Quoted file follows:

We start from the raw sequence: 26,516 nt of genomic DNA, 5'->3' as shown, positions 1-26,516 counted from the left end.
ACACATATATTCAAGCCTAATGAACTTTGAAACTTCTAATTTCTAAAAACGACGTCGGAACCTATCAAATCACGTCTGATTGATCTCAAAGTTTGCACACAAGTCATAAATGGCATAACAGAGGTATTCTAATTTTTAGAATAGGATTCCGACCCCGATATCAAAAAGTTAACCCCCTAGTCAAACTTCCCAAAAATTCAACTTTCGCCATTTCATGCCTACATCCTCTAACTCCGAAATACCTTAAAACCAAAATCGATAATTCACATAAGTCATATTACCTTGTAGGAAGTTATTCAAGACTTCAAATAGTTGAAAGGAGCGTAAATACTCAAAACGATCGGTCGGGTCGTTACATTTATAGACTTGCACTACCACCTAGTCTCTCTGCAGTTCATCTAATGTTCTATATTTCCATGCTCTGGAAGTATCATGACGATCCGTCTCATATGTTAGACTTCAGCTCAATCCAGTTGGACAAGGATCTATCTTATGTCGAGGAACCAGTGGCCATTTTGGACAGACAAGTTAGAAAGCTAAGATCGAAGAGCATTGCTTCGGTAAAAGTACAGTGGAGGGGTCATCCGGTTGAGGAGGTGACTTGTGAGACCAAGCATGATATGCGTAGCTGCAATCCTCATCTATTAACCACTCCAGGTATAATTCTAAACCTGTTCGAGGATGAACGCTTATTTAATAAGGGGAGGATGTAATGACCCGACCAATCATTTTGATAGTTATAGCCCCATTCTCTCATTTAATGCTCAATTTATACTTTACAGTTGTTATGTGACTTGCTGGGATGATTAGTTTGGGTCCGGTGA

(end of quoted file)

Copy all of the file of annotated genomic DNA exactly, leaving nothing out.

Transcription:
We start from the raw sequence: 26,516 nt of genomic DNA, 5'->3' as shown, positions 1-26,516 counted from the left end.
ACACATATATTCAAGCCTAATGAACTTTGAAACTTCTAATTTCTAAAAACGACGTCGGAACCTATCAAATCACGTCTGATTGATCTCAAAGTTTGCACACAAGTCATAAATGGCATAACAGAGGTATTCTAATTTTTAGAATAGGATTCCGACCCCGATATCAAAAAGTTAACCCCCTAGTCAAACTTCCCAAAAATTCAACTTTCGCCATTTCATGCCTACATCCTCTAACTCCGAAATACCTTAAAACCAAAATCGATAATTCACATAAGTCATATTACCTTGTAGGAAGTTATTCAAGACTTCAAATAGTTGAAAGGAGCGTAAATACTCAAAACGATCGGTCGGGTCGTTACATTTATAGACTTGCACTACCACCTAGTCTCTCTGCAGTTCATCTAATGTTCTATATTTCCATGCTCTGGAAGTATCATGACGATCCGTCTCATATGTTAGACTTCAGCTCAATCCAGTTGGACAAGGATCTATCTTATGTCGAGGAACCAGTGGCCATTTTGGACAGACAAGTTAGAAAGCTAAGATCGAAGAGCATTGCTTCGGTAAAAGTACAGTGGAGGGGTCATCCGGTTGAGGAGGTGACTTGTGAGACCAAGCATGATATGCGTAGCTGCAATCCTCATCTATTAACCACTCCAGGTATAATTCTAAACCTGTTCGAGGATGAACGCTTATTTAATAAGGGGAGGATGTAATGACCCGACCAATCATTTTGATAGTTATAGCCCCATTCTCTCATTTAATGCTCAATTTATACTTTACAGTTGTTATGTGACTTGCTGGGATGATTAGTTTGGGTCCGGTGA